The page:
You've been lied to.
I'm sorry to be the bearer of such bad news, but you've been lied to. And it gets worse: you've been lied to by some of the people you admire and look up to, the most.
Specifically, you've been told that you should always give it your best. That you should always give 100%. Perhaps even 110%.
That is the path to success and excellence, is it not? That's how the rich and famous managed to climb to their position in life.
In reality, this is an idea that, if followed in earnest, will keep you small, weak and frustrated.
The 80% rule (watch the video, to see what it's all about) is true for everyone. And I believe that the approach of doing 80% and continually improving in small increments can work for everyone.
This may not be the thing you need to focus on, right now.
How can you know? It simply depends on your current work ethic. If you have a strong work ethic and you tend to work too much (as many entrepreneurs do), then applying the 80% rule will help you make more progress, faster.
But if your main problem is that you are unmotivated, lack discipline and generally struggle with getting yourself to do anything, then it's a different story. You shouldn't take this advice to mean that you need to reduce how hard or how much you work by 20%, no matter what.
Also, this percentage doesn't relate to the number of hours you put in. If you're currently sitting in front of a screen for 10 hours a day, but you spend most of that time on social media and with low-level busywork, switching to 8 hours a day isn't going to magically help you make more progress.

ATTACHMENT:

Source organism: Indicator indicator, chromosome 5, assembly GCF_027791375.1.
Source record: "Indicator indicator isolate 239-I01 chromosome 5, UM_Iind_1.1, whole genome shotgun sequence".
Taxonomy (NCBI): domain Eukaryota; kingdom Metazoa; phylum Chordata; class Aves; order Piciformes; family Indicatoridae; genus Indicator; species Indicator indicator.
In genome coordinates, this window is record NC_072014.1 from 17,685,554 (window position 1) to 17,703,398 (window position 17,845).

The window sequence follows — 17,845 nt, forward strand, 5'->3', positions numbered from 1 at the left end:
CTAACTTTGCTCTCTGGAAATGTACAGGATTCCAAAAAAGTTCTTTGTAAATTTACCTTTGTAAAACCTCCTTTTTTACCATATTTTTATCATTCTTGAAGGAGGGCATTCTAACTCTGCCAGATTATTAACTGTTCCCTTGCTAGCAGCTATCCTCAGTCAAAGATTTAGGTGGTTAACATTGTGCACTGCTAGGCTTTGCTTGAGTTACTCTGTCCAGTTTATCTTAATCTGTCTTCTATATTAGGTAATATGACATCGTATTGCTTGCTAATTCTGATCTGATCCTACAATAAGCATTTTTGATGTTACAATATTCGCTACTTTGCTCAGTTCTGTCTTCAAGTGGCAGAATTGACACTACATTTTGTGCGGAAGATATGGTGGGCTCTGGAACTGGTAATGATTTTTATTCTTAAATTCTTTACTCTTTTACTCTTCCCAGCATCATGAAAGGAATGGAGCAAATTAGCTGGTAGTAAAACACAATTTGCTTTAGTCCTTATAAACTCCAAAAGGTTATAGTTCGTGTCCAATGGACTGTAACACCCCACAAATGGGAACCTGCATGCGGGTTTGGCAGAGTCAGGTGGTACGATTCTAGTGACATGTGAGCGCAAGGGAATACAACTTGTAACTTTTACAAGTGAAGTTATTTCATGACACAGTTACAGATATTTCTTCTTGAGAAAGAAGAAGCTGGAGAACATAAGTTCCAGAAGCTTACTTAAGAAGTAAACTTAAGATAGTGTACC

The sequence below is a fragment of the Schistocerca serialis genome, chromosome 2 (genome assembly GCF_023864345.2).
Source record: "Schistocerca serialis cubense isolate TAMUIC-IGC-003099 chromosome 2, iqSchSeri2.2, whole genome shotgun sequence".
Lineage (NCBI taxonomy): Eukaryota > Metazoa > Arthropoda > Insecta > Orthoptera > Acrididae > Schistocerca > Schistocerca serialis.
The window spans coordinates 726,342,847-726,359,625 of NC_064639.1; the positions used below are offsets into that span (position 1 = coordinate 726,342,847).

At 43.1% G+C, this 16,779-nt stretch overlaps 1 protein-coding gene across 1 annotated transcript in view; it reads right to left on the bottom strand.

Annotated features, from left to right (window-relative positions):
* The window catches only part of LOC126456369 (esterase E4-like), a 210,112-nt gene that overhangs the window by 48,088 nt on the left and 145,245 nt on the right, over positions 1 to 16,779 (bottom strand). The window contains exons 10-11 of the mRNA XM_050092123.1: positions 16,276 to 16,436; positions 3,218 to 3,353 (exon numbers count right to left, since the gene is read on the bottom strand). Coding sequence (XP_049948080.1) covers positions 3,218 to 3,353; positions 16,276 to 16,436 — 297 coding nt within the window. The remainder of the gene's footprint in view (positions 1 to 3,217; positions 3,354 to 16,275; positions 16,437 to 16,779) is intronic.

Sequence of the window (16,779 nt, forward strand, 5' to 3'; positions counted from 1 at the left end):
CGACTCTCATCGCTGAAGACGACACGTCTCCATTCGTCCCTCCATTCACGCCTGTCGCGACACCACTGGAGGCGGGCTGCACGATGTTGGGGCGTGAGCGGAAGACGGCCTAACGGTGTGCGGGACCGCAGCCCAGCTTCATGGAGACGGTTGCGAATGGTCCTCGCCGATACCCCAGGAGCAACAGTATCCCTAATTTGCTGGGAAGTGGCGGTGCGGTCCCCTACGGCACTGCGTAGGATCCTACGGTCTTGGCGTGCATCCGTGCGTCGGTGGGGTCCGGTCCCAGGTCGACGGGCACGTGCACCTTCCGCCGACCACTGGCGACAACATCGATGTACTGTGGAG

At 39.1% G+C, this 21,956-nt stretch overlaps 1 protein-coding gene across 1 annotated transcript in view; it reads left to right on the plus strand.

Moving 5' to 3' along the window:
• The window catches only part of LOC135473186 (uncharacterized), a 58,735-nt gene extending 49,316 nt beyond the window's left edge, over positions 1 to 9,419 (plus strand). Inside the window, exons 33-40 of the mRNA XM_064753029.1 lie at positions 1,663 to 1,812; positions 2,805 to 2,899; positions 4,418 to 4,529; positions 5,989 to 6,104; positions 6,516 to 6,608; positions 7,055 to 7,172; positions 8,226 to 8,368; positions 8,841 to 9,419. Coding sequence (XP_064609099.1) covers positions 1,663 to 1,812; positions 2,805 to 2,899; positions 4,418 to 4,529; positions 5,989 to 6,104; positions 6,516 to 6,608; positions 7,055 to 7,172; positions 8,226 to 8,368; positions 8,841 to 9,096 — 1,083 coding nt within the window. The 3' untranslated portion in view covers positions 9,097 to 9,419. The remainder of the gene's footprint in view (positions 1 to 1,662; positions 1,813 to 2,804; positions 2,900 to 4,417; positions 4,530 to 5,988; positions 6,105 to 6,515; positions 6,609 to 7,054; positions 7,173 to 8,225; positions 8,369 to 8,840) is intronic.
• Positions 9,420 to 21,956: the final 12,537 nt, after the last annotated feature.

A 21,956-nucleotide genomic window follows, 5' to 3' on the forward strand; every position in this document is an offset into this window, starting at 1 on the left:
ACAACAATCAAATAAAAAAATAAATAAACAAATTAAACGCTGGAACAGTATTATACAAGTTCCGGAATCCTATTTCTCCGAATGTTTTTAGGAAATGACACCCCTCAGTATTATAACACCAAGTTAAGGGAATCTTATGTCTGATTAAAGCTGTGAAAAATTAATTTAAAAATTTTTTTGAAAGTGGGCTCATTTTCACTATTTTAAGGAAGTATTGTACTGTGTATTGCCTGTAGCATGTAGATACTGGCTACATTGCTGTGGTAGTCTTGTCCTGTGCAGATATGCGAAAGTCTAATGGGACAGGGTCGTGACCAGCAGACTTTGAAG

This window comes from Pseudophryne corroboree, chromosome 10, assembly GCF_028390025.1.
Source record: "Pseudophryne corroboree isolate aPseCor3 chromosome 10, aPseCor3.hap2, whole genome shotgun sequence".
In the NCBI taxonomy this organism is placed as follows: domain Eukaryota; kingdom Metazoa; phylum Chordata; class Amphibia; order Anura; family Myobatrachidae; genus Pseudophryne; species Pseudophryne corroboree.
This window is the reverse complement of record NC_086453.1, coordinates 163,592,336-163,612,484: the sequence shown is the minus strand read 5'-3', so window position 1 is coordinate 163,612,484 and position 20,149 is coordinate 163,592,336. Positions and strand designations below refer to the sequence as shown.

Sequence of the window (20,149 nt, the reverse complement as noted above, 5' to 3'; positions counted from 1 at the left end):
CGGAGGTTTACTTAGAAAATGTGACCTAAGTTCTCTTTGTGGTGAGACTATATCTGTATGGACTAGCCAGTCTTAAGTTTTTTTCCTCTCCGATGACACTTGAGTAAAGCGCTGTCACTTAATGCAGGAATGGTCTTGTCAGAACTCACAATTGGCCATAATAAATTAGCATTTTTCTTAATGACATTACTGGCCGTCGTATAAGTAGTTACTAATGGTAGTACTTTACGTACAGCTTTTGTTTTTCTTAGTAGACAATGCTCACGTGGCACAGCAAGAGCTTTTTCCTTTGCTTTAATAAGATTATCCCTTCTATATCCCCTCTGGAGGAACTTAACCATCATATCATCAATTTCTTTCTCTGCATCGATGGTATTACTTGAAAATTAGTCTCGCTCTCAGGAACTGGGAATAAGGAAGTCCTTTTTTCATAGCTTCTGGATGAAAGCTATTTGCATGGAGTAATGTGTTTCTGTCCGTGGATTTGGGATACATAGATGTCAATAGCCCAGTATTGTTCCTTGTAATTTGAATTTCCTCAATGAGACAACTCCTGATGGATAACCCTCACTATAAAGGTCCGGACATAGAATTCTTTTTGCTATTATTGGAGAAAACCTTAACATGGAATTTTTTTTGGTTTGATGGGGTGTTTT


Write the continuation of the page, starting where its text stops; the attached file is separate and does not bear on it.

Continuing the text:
It seems like a contradiction, at first. I'm telling you to only put in an 80% effort, but to work with deliberate, distraction-free focus. I'm telling you to try less hard and steadily improve at the same time.
How can those go together?
It comes down to two things: ego and shipping.
You need to focus on shipping as discussed in this podcast series. Getting something done and published/released is a higher priority than making it perfect. And it's a higher priority than doing your best.
Now, upon reading this, your ego may be protesting. If you don't give your best, if you don't make it perfect, won't that make you look bad? What will other people think? What if you create a piece of work and that piece of work isn't a reflection of the very best you can do, won't people think that you are worse than you really are? That's unacceptable!
Impressing other people and managing your public or social image is not as important as shipping. It's not as important as getting on with it and investing in steady, long term growth.
You need to start getting more attached to the distant goal of becoming a badass in the future and less attached to the immediate goal of seeming like a badass, even though you aren't one yet.
I'd love to hear about your perspective on this. I've created a lot of content recently that explores solutions to the deepest and most common issues I see entrepreneurs struggle with. I'm trying to get a message out there that makes a difference. But I know that if you're stuck in a procrastination-by-perfectionism loop or if you struggle to get any work done at all, it's very difficult to change.
There are two things you can do, to help me on my quest to get entrepreneurs unstuck:
Looking forward to learning from you.
I'm the founder of ActiveGrowth and Thrive Themes and over the last years, I've created and marketed a dozen different software, information and SaaS products. Apart from running my business, I spend most of my time reading, learning, developing skills and helping other people develop theirs. On ActiveGrowth, I want to help you become a better entrepreneur and product creator. Read more about my story here.
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The 80% Rule – Unraveling Our Culture’s Greatest Myth About High Performance
Why Getting Up Earlier Doesn’t Make You More Productive
Why “Board Velocity” is a Key Factor for Highly Effective (and Motivating) Work in Trello
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